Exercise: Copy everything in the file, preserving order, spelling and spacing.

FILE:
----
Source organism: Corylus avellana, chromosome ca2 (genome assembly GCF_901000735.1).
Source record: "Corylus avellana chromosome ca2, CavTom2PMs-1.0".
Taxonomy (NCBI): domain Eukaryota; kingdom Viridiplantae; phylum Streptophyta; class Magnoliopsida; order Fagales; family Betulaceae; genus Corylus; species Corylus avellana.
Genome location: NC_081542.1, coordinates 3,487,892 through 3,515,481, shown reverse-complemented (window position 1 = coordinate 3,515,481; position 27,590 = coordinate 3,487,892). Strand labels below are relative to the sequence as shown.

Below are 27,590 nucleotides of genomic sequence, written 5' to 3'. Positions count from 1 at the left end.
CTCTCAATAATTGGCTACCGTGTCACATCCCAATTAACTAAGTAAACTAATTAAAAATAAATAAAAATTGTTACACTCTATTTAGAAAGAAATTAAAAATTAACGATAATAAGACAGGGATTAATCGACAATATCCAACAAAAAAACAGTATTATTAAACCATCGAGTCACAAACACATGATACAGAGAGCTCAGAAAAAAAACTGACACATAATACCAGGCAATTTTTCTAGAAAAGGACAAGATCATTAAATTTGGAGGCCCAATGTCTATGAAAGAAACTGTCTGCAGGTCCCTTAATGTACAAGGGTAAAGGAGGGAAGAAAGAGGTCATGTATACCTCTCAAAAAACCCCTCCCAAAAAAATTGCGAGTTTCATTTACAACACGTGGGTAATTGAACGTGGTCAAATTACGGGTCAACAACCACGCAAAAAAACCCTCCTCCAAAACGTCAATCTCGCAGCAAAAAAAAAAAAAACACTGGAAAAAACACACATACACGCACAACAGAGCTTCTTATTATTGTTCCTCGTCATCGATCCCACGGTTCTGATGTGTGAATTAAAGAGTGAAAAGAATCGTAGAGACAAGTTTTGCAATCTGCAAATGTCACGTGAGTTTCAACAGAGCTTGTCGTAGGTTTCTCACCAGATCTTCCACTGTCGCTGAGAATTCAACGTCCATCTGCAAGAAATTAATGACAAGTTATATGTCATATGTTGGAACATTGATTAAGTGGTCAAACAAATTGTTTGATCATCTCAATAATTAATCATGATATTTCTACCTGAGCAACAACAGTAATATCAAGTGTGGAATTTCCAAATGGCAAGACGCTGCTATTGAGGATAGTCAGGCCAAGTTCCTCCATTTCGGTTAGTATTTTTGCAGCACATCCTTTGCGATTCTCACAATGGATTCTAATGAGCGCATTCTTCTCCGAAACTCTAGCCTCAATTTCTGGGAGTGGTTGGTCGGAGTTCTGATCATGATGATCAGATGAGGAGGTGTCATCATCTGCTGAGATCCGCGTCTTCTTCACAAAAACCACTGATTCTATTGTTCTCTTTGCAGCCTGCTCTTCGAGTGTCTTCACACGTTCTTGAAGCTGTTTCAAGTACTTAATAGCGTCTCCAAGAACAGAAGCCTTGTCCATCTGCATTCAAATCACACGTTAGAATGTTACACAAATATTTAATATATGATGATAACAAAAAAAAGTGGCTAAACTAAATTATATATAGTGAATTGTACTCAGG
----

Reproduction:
Source organism: Corylus avellana, chromosome ca2 (genome assembly GCF_901000735.1).
Source record: "Corylus avellana chromosome ca2, CavTom2PMs-1.0".
Taxonomy (NCBI): domain Eukaryota; kingdom Viridiplantae; phylum Streptophyta; class Magnoliopsida; order Fagales; family Betulaceae; genus Corylus; species Corylus avellana.
Genome location: NC_081542.1, coordinates 3,487,892 through 3,515,481, shown reverse-complemented (window position 1 = coordinate 3,515,481; position 27,590 = coordinate 3,487,892). Strand labels below are relative to the sequence as shown.

Below are 27,590 nucleotides of genomic sequence, written 5' to 3'. Positions count from 1 at the left end.
CTCTCAATAATTGGCTACCGTGTCACATCCCAATTAACTAAGTAAACTAATTAAAAATAAATAAAAATTGTTACACTCTATTTAGAAAGAAATTAAAAATTAACGATAATAAGACAGGGATTAATCGACAATATCCAACAAAAAAACAGTATTATTAAACCATCGAGTCACAAACACATGATACAGAGAGCTCAGAAAAAAAACTGACACATAATACCAGGCAATTTTTCTAGAAAAGGACAAGATCATTAAATTTGGAGGCCCAATGTCTATGAAAGAAACTGTCTGCAGGTCCCTTAATGTACAAGGGTAAAGGAGGGAAGAAAGAGGTCATGTATACCTCTCAAAAAACCCCTCCCAAAAAAATTGCGAGTTTCATTTACAACACGTGGGTAATTGAACGTGGTCAAATTACGGGTCAACAACCACGCAAAAAAACCCTCCTCCAAAACGTCAATCTCGCAGCAAAAAAAAAAAAAACACTGGAAAAAACACACATACACGCACAACAGAGCTTCTTATTATTGTTCCTCGTCATCGATCCCACGGTTCTGATGTGTGAATTAAAGAGTGAAAAGAATCGTAGAGACAAGTTTTGCAATCTGCAAATGTCACGTGAGTTTCAACAGAGCTTGTCGTAGGTTTCTCACCAGATCTTCCACTGTCGCTGAGAATTCAACGTCCATCTGCAAGAAATTAATGACAAGTTATATGTCATATGTTGGAACATTGATTAAGTGGTCAAACAAATTGTTTGATCATCTCAATAATTAATCATGATATTTCTACCTGAGCAACAACAGTAATATCAAGTGTGGAATTTCCAAATGGCAAGACGCTGCTATTGAGGATAGTCAGGCCAAGTTCCTCCATTTCGGTTAGTATTTTTGCAGCACATCCTTTGCGATTCTCACAATGGATTCTAATGAGCGCATTCTTCTCCGAAACTCTAGCCTCAATTTCTGGGAGTGGTTGGTCGGAGTTCTGATCATGATGATCAGATGAGGAGGTGTCATCATCTGCTGAGATCCGCGTCTTCTTCACAAAAACCACTGATTCTATTGTTCTCTTTGCAGCCTGCTCTTCGAGTGTCTTCACACGTTCTTGAAGCTGTTTCAAGTACTTAATAGCGTCTCCAAGAACAGAAGCCTTGTCCATCTGCATTCAAATCACACGTTAGAATGTTACACAAATATTTAATATATGATGATAACAAAAAAAAGTGGCTAAACTAAATTATATATAGTGAATTGTACTCAGG